It is so true… you need to share your ideas to fine tune and pivot to what is the NEED of your audience! Have fun with it!

  2. I strongly agree that you need to tell everyone about your idea and from experience have found that showing your passion is the best way to get co-founders and mentors on board. I would argue that it is all execution though. Technically isn’t execution almost as indispensable has the idea? If only execution matter for success wouldn’t every serial entrepreneur continue to succeed no matter what the idea? With that I believe it takes a balance of idea and execution. Something like 75% execution to 25% idea but not the 99% execution to 1% idea that everyone always writes.

    • Ethan Austin says:

      I would agree that ideas are worth something. But the initial idea usually isn’t worth a whole lot. Maybe it’s the second or third idea where you find product-market fit. In general, I’d argue that the ability to adapt and recognize when to pivot is more valuable than the initial idea.

  3. Vince says:

    Great write-up. Do you think your idea is unique? Most likely it’s not. Ever heard of Friendster before you started using Myspace or Facebook? The idea is only part of it…it’s the execution that really matters. This is true for any product or service. Motorola invented the cell phone…so why does everyone want an iPhone over any other? Ford didn’t invent the car but managed to become the largest automaker at a point in time. Sometimes being first isn’t always the best. If you let someone get to market first you can improve on their idea. But if your buddy’s little brother’s co-founder (did I get this right??) is still concerned about telling people his idea then maybe the solution is to not pitch it at a large event but just tell every regular person who is not an entrepreneur to get feedback. Most likely these Average Joe’s won’t execute on the idea even if they love it.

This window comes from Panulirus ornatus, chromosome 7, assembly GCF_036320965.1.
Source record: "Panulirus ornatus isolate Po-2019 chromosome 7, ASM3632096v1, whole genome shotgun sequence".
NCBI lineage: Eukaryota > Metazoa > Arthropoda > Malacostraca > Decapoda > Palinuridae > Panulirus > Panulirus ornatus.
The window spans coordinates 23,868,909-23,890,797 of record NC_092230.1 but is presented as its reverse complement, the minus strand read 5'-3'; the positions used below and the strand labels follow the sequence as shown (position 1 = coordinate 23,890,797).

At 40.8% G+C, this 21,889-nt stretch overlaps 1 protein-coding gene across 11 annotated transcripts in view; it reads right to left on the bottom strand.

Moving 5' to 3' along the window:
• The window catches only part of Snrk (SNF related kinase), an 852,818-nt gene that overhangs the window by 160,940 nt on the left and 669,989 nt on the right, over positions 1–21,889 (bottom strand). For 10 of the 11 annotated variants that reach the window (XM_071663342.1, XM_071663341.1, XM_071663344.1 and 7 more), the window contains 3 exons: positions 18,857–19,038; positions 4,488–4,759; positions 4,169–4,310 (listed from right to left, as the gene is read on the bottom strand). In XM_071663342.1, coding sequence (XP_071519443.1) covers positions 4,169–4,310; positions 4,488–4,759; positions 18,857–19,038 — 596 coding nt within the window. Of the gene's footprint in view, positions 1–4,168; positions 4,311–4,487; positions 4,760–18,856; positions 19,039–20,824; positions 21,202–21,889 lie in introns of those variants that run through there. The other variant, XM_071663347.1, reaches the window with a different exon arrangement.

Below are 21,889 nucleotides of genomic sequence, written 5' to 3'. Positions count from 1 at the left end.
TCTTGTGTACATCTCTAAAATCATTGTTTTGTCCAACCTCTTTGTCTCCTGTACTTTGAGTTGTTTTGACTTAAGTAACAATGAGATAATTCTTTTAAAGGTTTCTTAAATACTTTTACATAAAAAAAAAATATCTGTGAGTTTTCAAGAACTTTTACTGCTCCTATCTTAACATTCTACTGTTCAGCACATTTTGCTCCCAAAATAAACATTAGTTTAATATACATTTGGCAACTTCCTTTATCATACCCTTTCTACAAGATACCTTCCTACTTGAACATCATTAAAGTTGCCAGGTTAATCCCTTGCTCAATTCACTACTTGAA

• ethanaustin1 says:

      Thanks. That is reasonable advice. I still say they should share it with everyone though. If they’re not confident that they can do it better than everyone else, then they have the wrong attitude and should probably get out of the game.

  4. Another solid post, thanks – this will be in my bookmarks for the 1 – 2 times a week this comes up with people I’m talking to. Thanks Ethan, I’d also extend it to past the idea.
    We’ve taken to telling people how we are going with our execution (after the fact). I’m about to do a post on this approximate topic, so will link back when done! rockon

    • ethanaustin1 says:

      Thanks dude. I actually debated whether to write this post because I’m certainly not writing anything novel here that others haven’t written in the past. But at the end of the day, I figured that this question comes up so frequently that it couldn’t hurt to remind those people just starting out of this concept. Looking forward to your post.

  5. Reid says:

    With 10 other companies out there doing the same thing, maybe you don’t want them to know that you are going after the same space and with what intensity. Maybe you don’t want them to get energy from knowing that you are working to get your stuff out there. Because that can give them an advantage in how they time what they do and decisions they make.